The Student News Site of Tarrant County College

The Collegian

The Student News Site of Tarrant County College

The Collegian

The Student News Site of Tarrant County College

The Collegian

TR student organizations participate in inter-club debate

By Erin Ratigan/tr news editor

Four TR Campus student organizations fought to persuade judges March 20 in an inter-club debate hosted by the Socratic Club.

The Drama Club and campus chapters of Phi Theta Kappa and Sigma Kappa Delta took part.

Each round addressed a different topic ranging from philosophical morality to the justification for ending a life. Two teams were pitted against one another, and their positions were determined by a random draw. Both clubs were allowed five minutes at the beginning of each round to prepare opening statements and one minute for responses.

At the end of the evening, it was Sigma Kappa Delta that reigned supreme with judges citing Schwab’s use of logic and tactical responses as the deciding factor.

Socratic Club vice president Joshua Russell agreed with the judges, saying Schwab’s debate style was his favorite part of the evening.

“His opening statement was very strong,” he said. “I loved his rhetoric. I loved the arguments that he made.”

The first question was directed to the Drama and Socratic clubs and asked whether TCC should present students with the results of its research into student success rates.

Representing the Drama Club, TR student Erica Rivera argued in opposition, saying any research associating student success with factors like race, gender and economic status could harm students’ confidence.

“Some students are very confident in their ability to finish school,” Rivera said. “Other students who have a different background, they’re not as confident.”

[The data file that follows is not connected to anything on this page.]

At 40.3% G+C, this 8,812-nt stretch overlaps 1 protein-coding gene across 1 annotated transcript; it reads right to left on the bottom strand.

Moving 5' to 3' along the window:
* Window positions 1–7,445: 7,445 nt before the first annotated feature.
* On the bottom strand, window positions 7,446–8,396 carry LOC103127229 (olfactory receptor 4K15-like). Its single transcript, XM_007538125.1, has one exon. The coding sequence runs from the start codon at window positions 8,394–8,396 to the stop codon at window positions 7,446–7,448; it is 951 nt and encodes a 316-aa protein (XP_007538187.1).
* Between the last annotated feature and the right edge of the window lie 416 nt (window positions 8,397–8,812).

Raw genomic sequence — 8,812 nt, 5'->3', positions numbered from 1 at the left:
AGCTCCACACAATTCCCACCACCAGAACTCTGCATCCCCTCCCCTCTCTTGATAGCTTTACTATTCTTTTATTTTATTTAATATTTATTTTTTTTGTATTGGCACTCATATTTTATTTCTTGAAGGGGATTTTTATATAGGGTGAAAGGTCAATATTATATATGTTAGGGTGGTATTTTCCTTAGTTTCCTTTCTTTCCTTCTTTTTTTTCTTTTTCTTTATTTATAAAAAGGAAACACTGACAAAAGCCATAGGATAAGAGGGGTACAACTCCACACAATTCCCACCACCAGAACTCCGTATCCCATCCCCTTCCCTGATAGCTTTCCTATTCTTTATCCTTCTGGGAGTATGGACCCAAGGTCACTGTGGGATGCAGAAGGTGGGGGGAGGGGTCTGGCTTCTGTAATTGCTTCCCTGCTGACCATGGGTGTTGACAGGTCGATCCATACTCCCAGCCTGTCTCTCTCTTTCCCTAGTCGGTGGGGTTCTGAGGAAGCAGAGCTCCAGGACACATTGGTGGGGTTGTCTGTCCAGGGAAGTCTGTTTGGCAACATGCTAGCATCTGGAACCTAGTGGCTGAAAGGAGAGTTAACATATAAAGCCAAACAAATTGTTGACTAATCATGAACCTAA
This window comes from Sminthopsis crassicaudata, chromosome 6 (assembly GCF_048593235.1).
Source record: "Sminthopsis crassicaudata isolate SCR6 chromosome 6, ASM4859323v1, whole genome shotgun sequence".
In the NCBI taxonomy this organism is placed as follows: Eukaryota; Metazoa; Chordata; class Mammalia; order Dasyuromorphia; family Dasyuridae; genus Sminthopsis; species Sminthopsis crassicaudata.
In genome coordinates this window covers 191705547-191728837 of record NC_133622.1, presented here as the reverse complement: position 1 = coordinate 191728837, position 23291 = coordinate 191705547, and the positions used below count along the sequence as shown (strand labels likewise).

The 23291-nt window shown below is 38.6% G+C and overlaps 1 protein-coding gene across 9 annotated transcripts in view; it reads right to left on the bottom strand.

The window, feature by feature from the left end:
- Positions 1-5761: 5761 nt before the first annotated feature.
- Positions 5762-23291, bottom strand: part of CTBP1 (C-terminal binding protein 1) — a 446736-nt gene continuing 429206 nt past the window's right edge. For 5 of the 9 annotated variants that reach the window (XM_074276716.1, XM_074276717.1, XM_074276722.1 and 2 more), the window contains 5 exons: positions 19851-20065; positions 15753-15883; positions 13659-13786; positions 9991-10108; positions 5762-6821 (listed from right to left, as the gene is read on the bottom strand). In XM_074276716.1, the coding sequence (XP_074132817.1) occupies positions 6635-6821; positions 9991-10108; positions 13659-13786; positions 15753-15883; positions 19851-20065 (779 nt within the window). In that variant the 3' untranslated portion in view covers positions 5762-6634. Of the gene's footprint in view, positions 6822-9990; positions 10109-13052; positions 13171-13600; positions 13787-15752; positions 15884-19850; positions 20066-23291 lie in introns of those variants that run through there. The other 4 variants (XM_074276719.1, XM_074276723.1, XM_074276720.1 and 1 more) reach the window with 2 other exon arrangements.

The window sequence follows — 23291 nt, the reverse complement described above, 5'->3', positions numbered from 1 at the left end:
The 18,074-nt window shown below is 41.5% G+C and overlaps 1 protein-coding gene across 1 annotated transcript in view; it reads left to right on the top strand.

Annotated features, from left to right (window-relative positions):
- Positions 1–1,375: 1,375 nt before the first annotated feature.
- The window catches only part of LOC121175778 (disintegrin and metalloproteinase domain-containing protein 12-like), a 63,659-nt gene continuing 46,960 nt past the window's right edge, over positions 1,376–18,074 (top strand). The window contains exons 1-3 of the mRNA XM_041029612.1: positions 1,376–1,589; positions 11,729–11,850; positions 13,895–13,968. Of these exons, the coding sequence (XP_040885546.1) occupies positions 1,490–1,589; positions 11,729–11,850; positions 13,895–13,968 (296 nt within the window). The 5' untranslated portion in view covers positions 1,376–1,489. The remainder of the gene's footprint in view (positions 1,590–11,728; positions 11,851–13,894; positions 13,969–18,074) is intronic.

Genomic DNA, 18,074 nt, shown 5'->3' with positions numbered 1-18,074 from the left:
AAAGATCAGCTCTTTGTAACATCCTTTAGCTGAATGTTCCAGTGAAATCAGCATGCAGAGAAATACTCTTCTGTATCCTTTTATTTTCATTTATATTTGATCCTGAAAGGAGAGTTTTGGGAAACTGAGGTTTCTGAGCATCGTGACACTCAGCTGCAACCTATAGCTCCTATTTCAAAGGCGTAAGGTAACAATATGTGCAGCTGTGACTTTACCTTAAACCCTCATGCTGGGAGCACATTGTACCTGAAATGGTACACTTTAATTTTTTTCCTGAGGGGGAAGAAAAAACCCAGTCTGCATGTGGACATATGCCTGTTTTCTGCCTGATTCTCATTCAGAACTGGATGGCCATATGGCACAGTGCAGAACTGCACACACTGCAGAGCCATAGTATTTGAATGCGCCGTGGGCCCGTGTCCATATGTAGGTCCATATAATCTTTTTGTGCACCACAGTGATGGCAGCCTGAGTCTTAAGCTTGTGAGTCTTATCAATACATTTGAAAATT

At the end of the first semifinal, the drama club’s strong closing statement won over judges.

Moderator Mark Anderson, a TR philosophy instructor, said debating is a skill that students will find useful, especially when interviewing for jobs.

“This is a sort of thing they’re going to need to be able to do in the future,” Anderson said. “Much of success in life will involve how you can present yourself to other people.”

As the debate progressed, topics became more controversial, and judges became equally involved in debating the issues.

History instructor Ruth Engel was one of the judges. Though she had never judged a debate before, she said she enjoyed the experience.

“From a judge’s standpoint, I really enjoyed discussing and seeing what popped out to each of the other judges,” she said.

What also stood out to her was how participants worked through each problem.

“I enjoyed watching the individual debaters think on their feet,” she said. “You can see ideas come to them as they work their way through it.”

During the second semifinal, Sigma Kappa Delta and Phi Theta Kappa were asked whether an NSA agent would be justified in killing the family of a known terrorist to save millions of potential victims.

After extensive discussion among judges, Sigma Kappa Delta’s Phillip Schwab won the round with his arguments in favor, drawing strong criticism from a member of the audience. After the spectator and judges debated the impartiality of the ruling, Anderson settled the crowd and moved on to round three.

Though topics were controversial, the evening was not without its humorous moments.

During the consolation round, members of the Socratic Club and Phi Theta Kappa were told to take on hypothetical roles as leaders of native tribes. They were then asked to defend either diplomacy or the use of force in protecting their tribes from invaders.

Arguing in favor of diplomacy, Phi Theta Kappa member Mason Perkey said it is possible for both groups to live peacefully.

“Just think back to Pocahontas and John Smith,” he said. “Were they not the cutest couple in that Disney movie?”

This warranted a response from the Socratic Club, who requested a five-minute break to “paint with all the colors of the wind.”

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